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Natural Awakenings Central New Jersey


Rosie's Corner: The Shades of Gratitude

by Nicole Zornitzer

When I was a teenager, gratitude meant being allowed to stay out past curfew with my friends.

When I was in college, gratitude meant getting grades good enough to welcome a successful career.

When I was 23, gratitude meant being thankful for having 23 good years with my father and having to say goodbye much too soon.

When I was 30 and birthed my son, gratitude was everything, and love was all-consuming.

When I was 33, gratitude was finally giving birth to the daughter I had waited for my entire life, and my world was complete.

When I was 36, gratitude became the ability to remain strong in the winds of change and move forward in my world without my husband. It was raising two children and learning to breathe all over again.

When I was 43, gratitude was surviving a stroke that nearly took my life.  

Today, at 47, gratitude is being with the most loving, selfless, caring, nurturing, brilliant woman I have ever known—my beloved mother.

My mother has terminal cancer, glioblastoma. 

Am I grateful today? Yes, I suppose, as I watch my mother swallow her first dose of chemotherapy and prepare for radiation treatment.  

Gratitude has so many shades; the one I wear today is not one I want, but it is what is.

I will cry myself to sleep tonight as I have each day of the last seven weeks. I will cry for what the universe has “gifted” my mother, myself, my brother and our children. I will plead with my deceased father and grandmother to spare her from this. I will mourn prematurely for a life that is going to be cut short. 

I am grateful for the woman that I have been given the honor of calling my mother, my friend. My mother is so much more than a mother to my brother and me—she is the woman who picked up the pieces when our father committed suicide and continued to be the adoring mother she is.  

So yes, I am grateful every single day that I rise and my mother is with me by my side, experiencing life, breathing air and appreciating all that is.  

Gratitude takes on many shades; let us all appreciate and cherish every one of those shades, even the darkest of them all. 

Nicole Zornitzer, E-RYT 1000, Yoga Therapist, founder of Niyama Yoga & Wellness Studio in Randolph, New Jersey.

Tick Talk

Spring officially sprung on March 21. We have turned our clocks ahead. We are looking forward to warm winds, sunny skies and the smell of fresh cut grass. The daffodils and tulips have recently bloomed and we are just starting with the yard work that comes with the warmer weather.  Sadly, another season has started ramping up.  Tick season.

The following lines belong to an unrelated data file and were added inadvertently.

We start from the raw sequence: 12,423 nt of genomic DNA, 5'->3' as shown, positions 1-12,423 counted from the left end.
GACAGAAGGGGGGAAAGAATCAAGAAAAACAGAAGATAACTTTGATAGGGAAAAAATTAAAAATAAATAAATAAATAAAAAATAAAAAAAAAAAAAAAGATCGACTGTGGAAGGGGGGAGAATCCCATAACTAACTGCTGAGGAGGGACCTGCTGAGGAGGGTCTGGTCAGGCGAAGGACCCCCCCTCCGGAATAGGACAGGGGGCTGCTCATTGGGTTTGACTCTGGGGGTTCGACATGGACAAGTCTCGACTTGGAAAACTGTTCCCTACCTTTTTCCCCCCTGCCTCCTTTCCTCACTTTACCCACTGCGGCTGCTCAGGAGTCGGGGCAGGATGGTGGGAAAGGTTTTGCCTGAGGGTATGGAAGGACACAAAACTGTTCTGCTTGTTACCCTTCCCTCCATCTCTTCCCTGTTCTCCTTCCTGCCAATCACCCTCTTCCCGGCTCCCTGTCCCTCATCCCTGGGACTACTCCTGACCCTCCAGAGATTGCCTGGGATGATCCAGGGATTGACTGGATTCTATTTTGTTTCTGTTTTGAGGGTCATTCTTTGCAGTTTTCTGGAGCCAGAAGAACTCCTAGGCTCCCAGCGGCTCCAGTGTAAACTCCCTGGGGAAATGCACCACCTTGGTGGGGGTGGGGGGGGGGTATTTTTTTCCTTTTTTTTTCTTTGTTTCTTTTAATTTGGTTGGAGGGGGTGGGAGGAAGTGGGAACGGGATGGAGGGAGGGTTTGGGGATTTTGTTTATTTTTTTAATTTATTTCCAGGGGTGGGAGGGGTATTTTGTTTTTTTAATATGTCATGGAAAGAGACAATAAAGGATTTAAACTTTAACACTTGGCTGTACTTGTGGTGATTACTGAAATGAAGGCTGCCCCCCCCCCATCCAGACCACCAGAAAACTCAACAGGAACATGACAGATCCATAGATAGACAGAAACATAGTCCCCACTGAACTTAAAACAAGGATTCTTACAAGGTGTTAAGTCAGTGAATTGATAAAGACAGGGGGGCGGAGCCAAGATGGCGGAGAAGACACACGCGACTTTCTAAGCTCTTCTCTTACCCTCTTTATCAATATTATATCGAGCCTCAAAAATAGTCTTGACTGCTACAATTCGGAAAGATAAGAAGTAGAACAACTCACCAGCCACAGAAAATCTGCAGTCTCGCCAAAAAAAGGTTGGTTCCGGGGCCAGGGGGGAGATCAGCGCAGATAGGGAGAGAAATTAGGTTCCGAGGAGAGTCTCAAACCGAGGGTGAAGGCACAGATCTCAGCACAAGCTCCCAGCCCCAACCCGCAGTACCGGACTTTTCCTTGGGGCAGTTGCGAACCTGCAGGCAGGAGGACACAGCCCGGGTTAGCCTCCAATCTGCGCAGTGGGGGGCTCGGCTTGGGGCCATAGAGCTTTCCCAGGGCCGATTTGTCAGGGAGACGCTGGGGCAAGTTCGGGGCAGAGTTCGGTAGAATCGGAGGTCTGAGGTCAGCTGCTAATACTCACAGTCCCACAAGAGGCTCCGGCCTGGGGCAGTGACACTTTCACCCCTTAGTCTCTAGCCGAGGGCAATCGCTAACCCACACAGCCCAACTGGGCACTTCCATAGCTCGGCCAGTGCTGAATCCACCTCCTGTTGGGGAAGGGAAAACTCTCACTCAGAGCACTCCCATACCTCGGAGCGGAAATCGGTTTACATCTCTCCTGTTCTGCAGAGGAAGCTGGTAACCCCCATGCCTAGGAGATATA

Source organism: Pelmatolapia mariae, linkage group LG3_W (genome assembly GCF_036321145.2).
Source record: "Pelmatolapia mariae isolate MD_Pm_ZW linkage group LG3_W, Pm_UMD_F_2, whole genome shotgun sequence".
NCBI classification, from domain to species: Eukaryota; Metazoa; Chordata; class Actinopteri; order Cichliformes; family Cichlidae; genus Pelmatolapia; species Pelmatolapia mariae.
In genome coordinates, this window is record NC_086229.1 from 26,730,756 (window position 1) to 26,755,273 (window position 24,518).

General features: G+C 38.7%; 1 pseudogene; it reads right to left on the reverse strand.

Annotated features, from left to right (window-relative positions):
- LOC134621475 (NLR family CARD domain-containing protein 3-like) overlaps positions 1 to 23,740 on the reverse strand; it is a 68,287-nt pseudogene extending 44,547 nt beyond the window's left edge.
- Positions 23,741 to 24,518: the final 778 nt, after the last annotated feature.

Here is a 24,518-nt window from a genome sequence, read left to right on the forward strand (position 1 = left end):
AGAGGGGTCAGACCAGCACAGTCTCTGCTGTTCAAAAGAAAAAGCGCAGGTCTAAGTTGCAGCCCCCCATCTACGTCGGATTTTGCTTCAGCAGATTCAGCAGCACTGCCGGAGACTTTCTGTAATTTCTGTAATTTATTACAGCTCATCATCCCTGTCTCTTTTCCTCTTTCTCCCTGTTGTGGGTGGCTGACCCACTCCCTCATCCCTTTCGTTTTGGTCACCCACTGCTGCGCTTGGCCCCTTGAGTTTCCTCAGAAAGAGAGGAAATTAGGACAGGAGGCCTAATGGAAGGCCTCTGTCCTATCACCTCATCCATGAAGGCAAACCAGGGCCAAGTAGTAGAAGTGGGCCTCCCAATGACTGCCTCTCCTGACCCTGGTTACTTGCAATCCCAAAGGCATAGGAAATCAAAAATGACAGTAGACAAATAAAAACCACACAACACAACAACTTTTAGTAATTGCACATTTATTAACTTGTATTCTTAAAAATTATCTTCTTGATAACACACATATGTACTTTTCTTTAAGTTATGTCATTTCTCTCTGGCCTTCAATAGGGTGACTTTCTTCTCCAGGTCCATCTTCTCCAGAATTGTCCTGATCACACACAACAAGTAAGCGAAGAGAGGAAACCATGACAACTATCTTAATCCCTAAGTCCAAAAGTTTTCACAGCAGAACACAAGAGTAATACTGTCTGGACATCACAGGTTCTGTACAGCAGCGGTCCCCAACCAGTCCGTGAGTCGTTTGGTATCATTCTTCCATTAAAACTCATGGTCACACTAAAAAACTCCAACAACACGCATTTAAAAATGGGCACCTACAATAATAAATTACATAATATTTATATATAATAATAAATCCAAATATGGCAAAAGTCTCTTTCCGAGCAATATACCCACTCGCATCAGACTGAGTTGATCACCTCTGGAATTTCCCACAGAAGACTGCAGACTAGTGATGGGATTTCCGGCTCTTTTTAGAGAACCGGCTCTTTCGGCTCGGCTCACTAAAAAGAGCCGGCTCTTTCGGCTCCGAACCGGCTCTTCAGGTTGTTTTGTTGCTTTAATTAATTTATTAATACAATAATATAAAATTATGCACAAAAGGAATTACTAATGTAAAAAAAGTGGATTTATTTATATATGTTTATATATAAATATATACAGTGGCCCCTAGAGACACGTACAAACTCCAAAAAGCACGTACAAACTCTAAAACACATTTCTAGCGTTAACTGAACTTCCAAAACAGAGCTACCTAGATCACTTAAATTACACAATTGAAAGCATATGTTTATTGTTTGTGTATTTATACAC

•             The best form of protection is prevention. Educating oneself about tick activity and how our behaviors overlap with tick habitats is the first step.

•             According to the NJ DOH, in 2022 Hunterdon County led the state with a Lyme disease incidence rate of 426 cases per 100,000 people. The fact is ticks spend approximately 90% of their lives not on a host but aggressively searching for one, molting to their next stage or over-wintering. This is why a tick remediation program should be implemented on school grounds where NJ DOH deems high risk for tick exposure and subsequent attachment to human hosts.

•             Governor Murphy has signed a bill that mandates tick education in NJ public schools. See this for the details.  Tick education must now be incorporated into K-12 school curriculum. See link:

•             May is a great month to remind the public that tick activity is in full swing. In New Jersey, there are many tickborne diseases that affect residents, including Anaplasmosis, Babesiosis, Ehrlichiosis, Lyme disease, Powassan, and Spotted Fever Group Rickettsiosis.

•             For years, the focus has mainly been about protecting ourselves from Lyme disease. But other tick-borne diseases are on the rise in Central Jersey. An increase of incidence of Babesia and Anaplasma are sidelining people too. These two pathogens are scary because they effect our blood cells. Babesia affects the red blood cells and Anaplasma effects the white blood cells.

•             Ticks can be infected with more than one pathogen. When you contract Lyme it is possible to contract more than just that one disease. This is called a co-infection. It is super important to pay attention to your symptoms. See link.

A good resource from the State:


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